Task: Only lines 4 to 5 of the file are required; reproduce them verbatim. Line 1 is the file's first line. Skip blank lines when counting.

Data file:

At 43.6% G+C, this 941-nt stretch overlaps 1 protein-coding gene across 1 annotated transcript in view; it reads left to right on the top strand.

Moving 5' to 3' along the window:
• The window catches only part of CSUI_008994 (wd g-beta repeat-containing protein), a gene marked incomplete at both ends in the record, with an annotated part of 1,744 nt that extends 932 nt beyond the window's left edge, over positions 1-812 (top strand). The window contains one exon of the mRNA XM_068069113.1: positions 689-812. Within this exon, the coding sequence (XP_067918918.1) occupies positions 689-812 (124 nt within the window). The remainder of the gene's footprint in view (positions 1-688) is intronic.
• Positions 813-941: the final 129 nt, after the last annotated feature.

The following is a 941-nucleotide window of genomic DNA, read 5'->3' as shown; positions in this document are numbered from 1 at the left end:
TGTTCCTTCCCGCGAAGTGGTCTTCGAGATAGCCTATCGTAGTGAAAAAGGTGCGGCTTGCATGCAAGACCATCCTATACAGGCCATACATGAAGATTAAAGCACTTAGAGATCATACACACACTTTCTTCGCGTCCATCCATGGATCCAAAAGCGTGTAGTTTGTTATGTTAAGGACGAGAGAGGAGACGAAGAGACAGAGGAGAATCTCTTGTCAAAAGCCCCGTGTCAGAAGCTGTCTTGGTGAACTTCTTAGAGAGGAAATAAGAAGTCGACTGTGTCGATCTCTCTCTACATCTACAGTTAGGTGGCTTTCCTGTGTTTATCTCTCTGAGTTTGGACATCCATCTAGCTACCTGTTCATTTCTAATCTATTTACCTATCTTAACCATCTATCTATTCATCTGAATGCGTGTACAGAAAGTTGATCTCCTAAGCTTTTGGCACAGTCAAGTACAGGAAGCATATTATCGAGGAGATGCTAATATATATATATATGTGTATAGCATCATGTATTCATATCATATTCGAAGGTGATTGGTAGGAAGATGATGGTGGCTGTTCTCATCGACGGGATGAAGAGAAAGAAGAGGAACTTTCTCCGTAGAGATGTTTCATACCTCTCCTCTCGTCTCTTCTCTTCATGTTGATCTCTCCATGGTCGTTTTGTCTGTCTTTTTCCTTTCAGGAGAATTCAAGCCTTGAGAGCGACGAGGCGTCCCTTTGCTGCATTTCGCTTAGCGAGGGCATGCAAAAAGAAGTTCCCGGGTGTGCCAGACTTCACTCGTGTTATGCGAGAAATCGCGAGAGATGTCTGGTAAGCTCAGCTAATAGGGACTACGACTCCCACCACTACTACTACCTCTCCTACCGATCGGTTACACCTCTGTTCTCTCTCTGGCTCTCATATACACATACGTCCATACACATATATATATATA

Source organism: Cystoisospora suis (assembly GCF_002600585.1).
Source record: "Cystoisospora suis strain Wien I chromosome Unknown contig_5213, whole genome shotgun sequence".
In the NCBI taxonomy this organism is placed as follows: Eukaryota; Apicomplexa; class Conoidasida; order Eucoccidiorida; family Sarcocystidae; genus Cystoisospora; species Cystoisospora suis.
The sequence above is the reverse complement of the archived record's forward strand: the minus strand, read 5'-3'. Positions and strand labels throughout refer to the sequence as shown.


• Positions 813-941: the final 129 nt, after the last annotated feature.

The following is a 941-nucleotide window of genomic DNA, read 5'->3' as shown; positions in this document are numbered from 1 at the left end: